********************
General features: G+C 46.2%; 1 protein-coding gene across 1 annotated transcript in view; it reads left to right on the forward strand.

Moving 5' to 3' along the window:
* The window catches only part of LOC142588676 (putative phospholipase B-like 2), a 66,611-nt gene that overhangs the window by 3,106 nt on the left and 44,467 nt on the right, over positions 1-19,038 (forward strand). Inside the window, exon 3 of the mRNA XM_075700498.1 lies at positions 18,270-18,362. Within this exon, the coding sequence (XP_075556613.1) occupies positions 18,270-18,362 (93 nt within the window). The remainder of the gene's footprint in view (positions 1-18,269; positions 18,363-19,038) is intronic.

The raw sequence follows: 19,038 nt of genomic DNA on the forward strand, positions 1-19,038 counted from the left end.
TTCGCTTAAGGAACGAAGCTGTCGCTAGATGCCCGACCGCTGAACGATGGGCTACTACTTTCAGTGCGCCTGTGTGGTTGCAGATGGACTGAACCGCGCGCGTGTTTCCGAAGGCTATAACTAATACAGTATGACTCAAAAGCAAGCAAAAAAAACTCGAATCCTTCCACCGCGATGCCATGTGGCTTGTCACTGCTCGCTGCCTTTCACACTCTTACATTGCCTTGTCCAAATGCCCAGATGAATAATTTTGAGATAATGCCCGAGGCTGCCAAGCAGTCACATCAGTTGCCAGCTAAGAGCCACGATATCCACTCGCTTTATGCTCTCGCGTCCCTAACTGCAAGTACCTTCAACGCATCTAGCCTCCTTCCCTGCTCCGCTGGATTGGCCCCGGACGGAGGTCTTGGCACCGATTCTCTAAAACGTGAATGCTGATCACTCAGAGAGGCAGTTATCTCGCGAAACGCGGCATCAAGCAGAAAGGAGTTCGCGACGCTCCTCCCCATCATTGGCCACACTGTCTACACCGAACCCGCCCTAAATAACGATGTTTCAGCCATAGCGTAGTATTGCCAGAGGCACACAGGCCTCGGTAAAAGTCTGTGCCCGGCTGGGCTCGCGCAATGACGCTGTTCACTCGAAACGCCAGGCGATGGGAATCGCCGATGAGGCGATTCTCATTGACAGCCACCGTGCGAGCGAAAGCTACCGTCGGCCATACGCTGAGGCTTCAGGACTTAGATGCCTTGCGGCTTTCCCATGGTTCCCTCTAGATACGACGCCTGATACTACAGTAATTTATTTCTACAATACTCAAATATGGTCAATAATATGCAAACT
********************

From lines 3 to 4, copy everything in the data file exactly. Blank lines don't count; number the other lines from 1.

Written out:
* The window catches only part of LOC142588676 (putative phospholipase B-like 2), a 66,611-nt gene that overhangs the window by 3,106 nt on the left and 44,467 nt on the right, over positions 1-19,038 (forward strand). Inside the window, exon 3 of the mRNA XM_075700498.1 lies at positions 18,270-18,362. Within this exon, the coding sequence (XP_075556613.1) occupies positions 18,270-18,362 (93 nt within the window). The remainder of the gene's footprint in view (positions 1-18,269; positions 18,363-19,038) is intronic.

The raw sequence follows: 19,038 nt of genomic DNA on the forward strand, positions 1-19,038 counted from the left end.